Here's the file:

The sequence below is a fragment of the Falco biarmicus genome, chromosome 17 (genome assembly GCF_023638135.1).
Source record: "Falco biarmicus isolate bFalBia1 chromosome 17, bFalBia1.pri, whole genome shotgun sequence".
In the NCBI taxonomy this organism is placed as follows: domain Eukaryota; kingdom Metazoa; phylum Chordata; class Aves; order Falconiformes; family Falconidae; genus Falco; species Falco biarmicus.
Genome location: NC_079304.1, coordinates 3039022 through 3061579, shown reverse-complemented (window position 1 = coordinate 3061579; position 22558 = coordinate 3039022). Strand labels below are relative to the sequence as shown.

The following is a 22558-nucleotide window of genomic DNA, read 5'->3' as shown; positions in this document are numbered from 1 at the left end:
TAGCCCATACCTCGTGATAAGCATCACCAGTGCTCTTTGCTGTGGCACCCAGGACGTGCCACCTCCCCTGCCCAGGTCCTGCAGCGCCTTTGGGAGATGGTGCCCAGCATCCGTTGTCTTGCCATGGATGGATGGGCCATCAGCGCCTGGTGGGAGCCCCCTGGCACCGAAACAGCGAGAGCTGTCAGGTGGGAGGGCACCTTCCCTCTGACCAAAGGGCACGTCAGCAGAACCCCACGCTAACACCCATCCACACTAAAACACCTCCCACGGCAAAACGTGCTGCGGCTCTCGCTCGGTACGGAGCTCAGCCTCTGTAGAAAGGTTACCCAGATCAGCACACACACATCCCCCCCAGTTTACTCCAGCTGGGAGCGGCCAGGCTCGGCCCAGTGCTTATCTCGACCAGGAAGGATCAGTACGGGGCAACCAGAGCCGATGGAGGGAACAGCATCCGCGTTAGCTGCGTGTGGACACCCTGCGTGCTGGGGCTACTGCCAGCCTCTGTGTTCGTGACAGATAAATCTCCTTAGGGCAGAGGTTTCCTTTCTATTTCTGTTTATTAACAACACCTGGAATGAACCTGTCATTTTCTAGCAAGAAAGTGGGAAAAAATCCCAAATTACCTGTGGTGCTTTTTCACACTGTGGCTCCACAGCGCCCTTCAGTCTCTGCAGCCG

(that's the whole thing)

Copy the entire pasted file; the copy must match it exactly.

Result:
The sequence below is a fragment of the Falco biarmicus genome, chromosome 17 (genome assembly GCF_023638135.1).
Source record: "Falco biarmicus isolate bFalBia1 chromosome 17, bFalBia1.pri, whole genome shotgun sequence".
In the NCBI taxonomy this organism is placed as follows: domain Eukaryota; kingdom Metazoa; phylum Chordata; class Aves; order Falconiformes; family Falconidae; genus Falco; species Falco biarmicus.
Genome location: NC_079304.1, coordinates 3039022 through 3061579, shown reverse-complemented (window position 1 = coordinate 3061579; position 22558 = coordinate 3039022). Strand labels below are relative to the sequence as shown.

The following is a 22558-nucleotide window of genomic DNA, read 5'->3' as shown; positions in this document are numbered from 1 at the left end:
TAGCCCATACCTCGTGATAAGCATCACCAGTGCTCTTTGCTGTGGCACCCAGGACGTGCCACCTCCCCTGCCCAGGTCCTGCAGCGCCTTTGGGAGATGGTGCCCAGCATCCGTTGTCTTGCCATGGATGGATGGGCCATCAGCGCCTGGTGGGAGCCCCCTGGCACCGAAACAGCGAGAGCTGTCAGGTGGGAGGGCACCTTCCCTCTGACCAAAGGGCACGTCAGCAGAACCCCACGCTAACACCCATCCACACTAAAACACCTCCCACGGCAAAACGTGCTGCGGCTCTCGCTCGGTACGGAGCTCAGCCTCTGTAGAAAGGTTACCCAGATCAGCACACACACATCCCCCCCAGTTTACTCCAGCTGGGAGCGGCCAGGCTCGGCCCAGTGCTTATCTCGACCAGGAAGGATCAGTACGGGGCAACCAGAGCCGATGGAGGGAACAGCATCCGCGTTAGCTGCGTGTGGACACCCTGCGTGCTGGGGCTACTGCCAGCCTCTGTGTTCGTGACAGATAAATCTCCTTAGGGCAGAGGTTTCCTTTCTATTTCTGTTTATTAACAACACCTGGAATGAACCTGTCATTTTCTAGCAAGAAAGTGGGAAAAAATCCCAAATTACCTGTGGTGCTTTTTCACACTGTGGCTCCACAGCGCCCTTCAGTCTCTGCAGCCG